Artists In The Field
Ensemble Member Eva Barr on Her Arts and Agriculture Camp
Come around the horseshoe bend on County Road 8 outside Spring Valley, Minnesota on a day in the middle of August and you wonâ€™t find Holstein cows grazing in the lower pasture like you did at the Shawâ€™s place about a mile back. No, youâ€™ll see something that might make you take a second look: teenage kids moving their bodies (some might call it dancing) through the clover.
Come into the barn on Dreamacres organic farm on that same day and youâ€™ll find what you might expect: first-cut hay up in the haymow. But below that hay on the first floor of the barn, right next to the finished performance floor and the 12x12 projection screen, will be a drum set and a variety of musical instruments. Youâ€™ll ask yourself, â€śWhat kind of farming operation is this?â€ť
And youâ€™ll be right to ask. Because Dreamacres, home to Flourish Summer Camp in Arts and Agriculture, isnâ€™t any ordinary farm.
In 1995, I left the big city of Chicago and the little nest we call Lookingglasss to build a house and become an organic farmer in my home state of Minnesota. This move also involved some vocational adjustment. I began to do artistic residencies in schools throughout the state. Working sometimes with hundreds of kids during the course of a week, I experienced that kids were essentially exposed to, but not immersed in, the art form.
I found myself mulling over questions: What are the conditions that allow a young person to dig deep and say what they need or want to say? How do you establish those conditions? Could I do this on my farm?
I reflected on the most important elements of a successful creative process, what we strive to establish with each new Lookingglass work: intimacy, collaboration, and inventive play. Curiously, I realized that these elements were primary to our success on the farm. It seemed there was inspiration to be drawn from the farm. Farmers are in fact, some of the most creative people Iâ€™ve met.
I began to build a program.
I pulled together a group of artists to teach puppetry, dance, music and voice for one week on the farm. I would teach theatre. We would keep the group small enough to be able to work one-on-one with the kids, to establish an intimate working climate. We would honor and guide the participantsâ€™ ideas through collaboration and inventive play, using spaces on the farm to take work out of the box. At the end of the week, we would have a showcase of original performance pieces. And we did. We called it Flourish Summer Camp, â€śa playground for the mingling of performing arts and agriculture in an intensive week on a farm.â€ť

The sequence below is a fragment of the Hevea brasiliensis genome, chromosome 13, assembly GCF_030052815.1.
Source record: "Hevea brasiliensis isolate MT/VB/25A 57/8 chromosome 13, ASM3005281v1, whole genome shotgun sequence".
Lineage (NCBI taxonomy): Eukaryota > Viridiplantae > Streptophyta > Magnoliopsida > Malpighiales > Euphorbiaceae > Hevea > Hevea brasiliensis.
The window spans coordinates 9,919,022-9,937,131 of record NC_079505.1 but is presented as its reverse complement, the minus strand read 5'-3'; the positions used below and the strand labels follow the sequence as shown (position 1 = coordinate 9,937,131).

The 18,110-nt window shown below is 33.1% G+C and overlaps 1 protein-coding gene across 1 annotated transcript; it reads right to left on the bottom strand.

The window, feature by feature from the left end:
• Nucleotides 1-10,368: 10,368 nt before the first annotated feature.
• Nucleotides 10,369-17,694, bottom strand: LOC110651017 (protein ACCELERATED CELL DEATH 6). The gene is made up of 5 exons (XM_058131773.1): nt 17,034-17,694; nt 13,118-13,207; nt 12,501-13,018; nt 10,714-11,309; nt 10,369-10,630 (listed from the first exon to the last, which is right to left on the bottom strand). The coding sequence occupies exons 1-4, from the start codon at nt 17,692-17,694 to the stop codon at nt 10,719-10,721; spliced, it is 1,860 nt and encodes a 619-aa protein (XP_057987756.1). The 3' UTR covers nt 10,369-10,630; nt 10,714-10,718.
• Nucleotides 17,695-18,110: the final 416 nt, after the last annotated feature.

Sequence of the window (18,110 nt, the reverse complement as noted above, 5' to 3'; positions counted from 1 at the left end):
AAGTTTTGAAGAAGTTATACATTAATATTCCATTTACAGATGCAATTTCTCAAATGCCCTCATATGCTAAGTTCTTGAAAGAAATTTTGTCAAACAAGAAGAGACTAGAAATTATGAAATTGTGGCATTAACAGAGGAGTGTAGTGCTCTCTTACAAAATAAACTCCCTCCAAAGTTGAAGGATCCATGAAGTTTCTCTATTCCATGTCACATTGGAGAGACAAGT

That was four years ago. What struck me most about Flourish that first year was how mature the group behaved, how open and supportive each participant was. It reminded me of the early days of Lookingglass ensemble work, only it happened in one week. I thought it was a lucky first go. But, actually, each group since then has managed to arrive at a similarly mature working level. And it shows in the depth and originality of performance pieces, over which participants have sovereignty.
While the group dynamic is clearly central to the creative process, the farm itself contributes at least as much to participantsâ€™ work. Being off-the-grid, much about the farm suggests â€śalternative,â€ť and this reinforces the spirit of inventiveness: kids wash their faces in rainwater; they read by oil lamps; they watch video images projected with solar power; and they spend mornings working in the organic garden. Participants comment on the freedom, peace and safety they feel on the farm. They rave about the experience of picking the very carrot they will be eating for dinner. They disparage the sweet smell of the outhouse. The farm offers an immersion into rural living that makes Flourish a unique performing arts experience.
So, while Dreamacres the farm nurtures the growth cycles of plants and animals, Flourish Summer Camp nurtures the growth cycles of performance pieces, and, by association, the performers themselves. In the end, Flourish is about establishing the prime conditions for growth (of the artist, of the individual). And growth is the basis of vitality, right?
As a member of the Lookingglass family, I strive to keep live theatre vital in this world. Flourish does just that. It transforms a diverse group of teenagers into a functioning community of performing artists, artists growing in their abilities to use theatre as a tool to say what they need to say. And this contributes to the vitality of the craft.
You might say we are germinating artists in the field.
If you want to know more about Flourish and the 2007 calendar, email Eva Barr at firstname.lastname@example.org.